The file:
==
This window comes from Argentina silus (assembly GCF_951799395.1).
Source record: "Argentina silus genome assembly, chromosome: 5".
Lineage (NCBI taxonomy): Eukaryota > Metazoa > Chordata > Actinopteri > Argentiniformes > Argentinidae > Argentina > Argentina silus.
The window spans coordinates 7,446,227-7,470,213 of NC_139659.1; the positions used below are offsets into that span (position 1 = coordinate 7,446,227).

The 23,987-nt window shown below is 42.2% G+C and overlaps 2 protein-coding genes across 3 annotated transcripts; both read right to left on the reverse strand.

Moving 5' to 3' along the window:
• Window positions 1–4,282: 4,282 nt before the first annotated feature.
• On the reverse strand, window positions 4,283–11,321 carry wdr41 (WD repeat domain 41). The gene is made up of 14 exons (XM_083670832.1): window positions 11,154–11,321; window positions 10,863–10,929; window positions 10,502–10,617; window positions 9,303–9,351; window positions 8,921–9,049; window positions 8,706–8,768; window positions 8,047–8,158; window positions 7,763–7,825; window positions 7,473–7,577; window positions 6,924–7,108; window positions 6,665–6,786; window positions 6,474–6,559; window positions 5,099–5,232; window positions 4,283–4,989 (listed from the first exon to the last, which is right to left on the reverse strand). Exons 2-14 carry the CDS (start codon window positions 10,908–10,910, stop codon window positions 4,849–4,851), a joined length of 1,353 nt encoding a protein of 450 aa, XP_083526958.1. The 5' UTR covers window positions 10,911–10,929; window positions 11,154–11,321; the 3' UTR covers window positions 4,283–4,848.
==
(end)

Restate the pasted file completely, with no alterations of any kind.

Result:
This window comes from Argentina silus (assembly GCF_951799395.1).
Source record: "Argentina silus genome assembly, chromosome: 5".
Lineage (NCBI taxonomy): Eukaryota > Metazoa > Chordata > Actinopteri > Argentiniformes > Argentinidae > Argentina > Argentina silus.
The window spans coordinates 7,446,227-7,470,213 of NC_139659.1; the positions used below are offsets into that span (position 1 = coordinate 7,446,227).

The 23,987-nt window shown below is 42.2% G+C and overlaps 2 protein-coding genes across 3 annotated transcripts; both read right to left on the reverse strand.

Moving 5' to 3' along the window:
• Window positions 1–4,282: 4,282 nt before the first annotated feature.
• On the reverse strand, window positions 4,283–11,321 carry wdr41 (WD repeat domain 41). The gene is made up of 14 exons (XM_083670832.1): window positions 11,154–11,321; window positions 10,863–10,929; window positions 10,502–10,617; window positions 9,303–9,351; window positions 8,921–9,049; window positions 8,706–8,768; window positions 8,047–8,158; window positions 7,763–7,825; window positions 7,473–7,577; window positions 6,924–7,108; window positions 6,665–6,786; window positions 6,474–6,559; window positions 5,099–5,232; window positions 4,283–4,989 (listed from the first exon to the last, which is right to left on the reverse strand). Exons 2-14 carry the CDS (start codon window positions 10,908–10,910, stop codon window positions 4,849–4,851), a joined length of 1,353 nt encoding a protein of 450 aa, XP_083526958.1. The 5' UTR covers window positions 10,911–10,929; window positions 11,154–11,321; the 3' UTR covers window positions 4,283–4,848.